I'll make only one more point about the NHS for now (women in childbirth emergencies and poorly-trained 'imported' GPs are my other, related bugbears): its innate conservatism, which is understandable. If you need plastic surgery on a formerly infected finger and wonky fingernail, as I did, you will by definition pay for it privately, and the options you are offered will be much more conservative. Here in New York I have had the intervention at a more sophisticated level: tissue has been removed from the inflamed finger and the nail has been saved, not ablated. In Norfolk I would have paid 3500 quid (roughly the same as the 'charity' amount I was charged in New York) for a great deal less work. And NHS dentists are famed for the poor quality of their basic work, proving that unfortunately, these days you get what you pay for on the various reasonably-priced 'bands' of treatment.

    Once final point: notoriously, the NHS's wealth is unequally distributed, as you have surely read: lousy GPs in one county or corner of a county, good ones elsewhere. Free rounds of IVF before the age of forty in one county, and an interminable waitlist for the same in another. I'll stop there for now.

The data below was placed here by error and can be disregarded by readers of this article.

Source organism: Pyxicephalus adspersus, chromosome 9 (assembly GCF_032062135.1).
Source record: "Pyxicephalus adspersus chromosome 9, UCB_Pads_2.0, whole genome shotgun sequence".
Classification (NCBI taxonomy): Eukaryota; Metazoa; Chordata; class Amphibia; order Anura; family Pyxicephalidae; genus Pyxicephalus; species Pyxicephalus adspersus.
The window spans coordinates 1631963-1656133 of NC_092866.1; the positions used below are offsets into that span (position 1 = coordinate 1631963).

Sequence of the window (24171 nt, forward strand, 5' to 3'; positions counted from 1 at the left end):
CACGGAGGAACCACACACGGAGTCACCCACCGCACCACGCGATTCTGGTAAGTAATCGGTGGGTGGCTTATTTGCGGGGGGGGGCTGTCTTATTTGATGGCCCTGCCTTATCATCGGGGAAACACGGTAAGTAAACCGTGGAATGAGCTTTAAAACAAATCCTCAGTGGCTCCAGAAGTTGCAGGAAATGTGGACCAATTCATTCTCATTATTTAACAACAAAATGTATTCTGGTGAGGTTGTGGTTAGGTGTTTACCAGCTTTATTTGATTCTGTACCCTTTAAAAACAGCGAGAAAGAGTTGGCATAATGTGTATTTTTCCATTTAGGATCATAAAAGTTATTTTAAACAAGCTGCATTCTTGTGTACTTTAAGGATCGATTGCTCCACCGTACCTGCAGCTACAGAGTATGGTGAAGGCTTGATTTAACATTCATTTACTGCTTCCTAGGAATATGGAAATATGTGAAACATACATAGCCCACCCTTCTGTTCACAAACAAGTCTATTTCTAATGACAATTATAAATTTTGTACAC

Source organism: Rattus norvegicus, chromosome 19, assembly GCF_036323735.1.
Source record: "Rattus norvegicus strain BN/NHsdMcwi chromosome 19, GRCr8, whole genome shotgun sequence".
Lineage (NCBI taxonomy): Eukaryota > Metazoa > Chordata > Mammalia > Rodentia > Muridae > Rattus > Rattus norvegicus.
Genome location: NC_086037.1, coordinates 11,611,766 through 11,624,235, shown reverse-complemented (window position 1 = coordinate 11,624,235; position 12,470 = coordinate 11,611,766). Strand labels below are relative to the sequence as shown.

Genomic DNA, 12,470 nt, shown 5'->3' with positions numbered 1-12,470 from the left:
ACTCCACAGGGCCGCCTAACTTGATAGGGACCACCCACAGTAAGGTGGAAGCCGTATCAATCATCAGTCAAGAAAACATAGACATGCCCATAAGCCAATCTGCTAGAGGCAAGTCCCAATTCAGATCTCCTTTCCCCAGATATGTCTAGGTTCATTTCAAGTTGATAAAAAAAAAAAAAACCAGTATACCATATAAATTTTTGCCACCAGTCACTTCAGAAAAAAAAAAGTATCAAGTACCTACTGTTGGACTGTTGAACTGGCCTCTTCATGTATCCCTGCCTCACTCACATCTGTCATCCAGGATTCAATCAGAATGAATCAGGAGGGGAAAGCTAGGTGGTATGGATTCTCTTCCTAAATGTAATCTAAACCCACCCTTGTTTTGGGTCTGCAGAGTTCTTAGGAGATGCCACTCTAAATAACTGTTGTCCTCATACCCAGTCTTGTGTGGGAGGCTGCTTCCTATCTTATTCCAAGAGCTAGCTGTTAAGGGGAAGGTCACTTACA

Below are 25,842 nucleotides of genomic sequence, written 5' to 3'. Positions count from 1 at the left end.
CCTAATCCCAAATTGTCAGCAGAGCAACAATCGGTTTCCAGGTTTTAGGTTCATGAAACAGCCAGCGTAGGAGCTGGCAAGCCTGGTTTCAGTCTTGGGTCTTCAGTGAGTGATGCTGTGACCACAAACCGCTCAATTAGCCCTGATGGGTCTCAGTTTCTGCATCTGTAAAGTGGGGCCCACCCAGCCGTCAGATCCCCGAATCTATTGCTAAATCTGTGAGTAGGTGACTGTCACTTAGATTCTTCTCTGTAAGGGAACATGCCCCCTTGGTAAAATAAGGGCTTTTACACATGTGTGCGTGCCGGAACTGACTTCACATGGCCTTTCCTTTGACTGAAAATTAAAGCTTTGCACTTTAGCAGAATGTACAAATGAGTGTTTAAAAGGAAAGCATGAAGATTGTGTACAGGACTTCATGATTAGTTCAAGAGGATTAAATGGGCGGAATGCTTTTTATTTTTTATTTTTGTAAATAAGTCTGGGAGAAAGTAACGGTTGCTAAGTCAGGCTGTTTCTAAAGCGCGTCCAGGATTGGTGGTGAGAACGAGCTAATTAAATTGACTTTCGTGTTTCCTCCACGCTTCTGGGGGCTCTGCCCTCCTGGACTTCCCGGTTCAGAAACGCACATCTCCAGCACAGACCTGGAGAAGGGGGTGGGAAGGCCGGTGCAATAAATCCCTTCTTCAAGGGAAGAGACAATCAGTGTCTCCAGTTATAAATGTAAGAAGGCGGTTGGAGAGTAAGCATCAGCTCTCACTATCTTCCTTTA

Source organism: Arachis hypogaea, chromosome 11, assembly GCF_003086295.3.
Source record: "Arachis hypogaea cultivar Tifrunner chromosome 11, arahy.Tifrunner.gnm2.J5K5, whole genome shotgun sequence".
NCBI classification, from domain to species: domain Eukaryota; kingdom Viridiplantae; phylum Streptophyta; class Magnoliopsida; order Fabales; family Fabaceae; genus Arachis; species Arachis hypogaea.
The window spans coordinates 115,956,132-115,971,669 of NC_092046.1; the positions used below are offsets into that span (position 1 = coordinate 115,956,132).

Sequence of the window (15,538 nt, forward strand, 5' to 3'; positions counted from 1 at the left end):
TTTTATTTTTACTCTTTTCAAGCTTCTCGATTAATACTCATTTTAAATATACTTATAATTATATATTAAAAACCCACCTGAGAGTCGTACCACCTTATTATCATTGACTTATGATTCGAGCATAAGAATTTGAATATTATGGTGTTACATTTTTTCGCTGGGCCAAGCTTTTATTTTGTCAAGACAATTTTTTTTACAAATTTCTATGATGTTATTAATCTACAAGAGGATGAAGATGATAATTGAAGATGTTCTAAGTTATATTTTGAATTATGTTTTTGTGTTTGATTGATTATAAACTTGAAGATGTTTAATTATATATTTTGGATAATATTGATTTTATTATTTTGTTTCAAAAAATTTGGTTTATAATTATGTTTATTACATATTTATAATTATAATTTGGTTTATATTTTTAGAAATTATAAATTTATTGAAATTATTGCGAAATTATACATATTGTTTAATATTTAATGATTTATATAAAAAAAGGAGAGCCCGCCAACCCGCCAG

But all that is germane – the very nature of modern, overtaxed nationalised health care!

    So to call your predicament 'insane', with apologies to your friend Adam, is a gross oversimplification.

    Apologies for being so impassioned, but experience is as experience does.


  4. Poor thing!! Looks awful. If you went to the same out-of-hours centre in Tooting as I did, I feel for you even more.

  5. Thanks for all the sympathy, guys! It looks like I will be going private... rargh.

  6. 2 things:

    1. this is like that episode of Grey's where Burke leaves the towel in that woman's abdomen. except this is real life, which leads me to point 2...
    2. i hope you are effing SUING YOUR ORIGINAL ORAL SURGEON. or at the very least a strongly worded letter

  7. Jenny. Yes. That is exactly what it is like. If only McDreamy would come to my rescue...

    But also, YES. We're going to write a letter to the oral surgeon saying, "This happened, what do you suggest we do about it?" And hopefully they'll just give us lots of money so that we don't sue.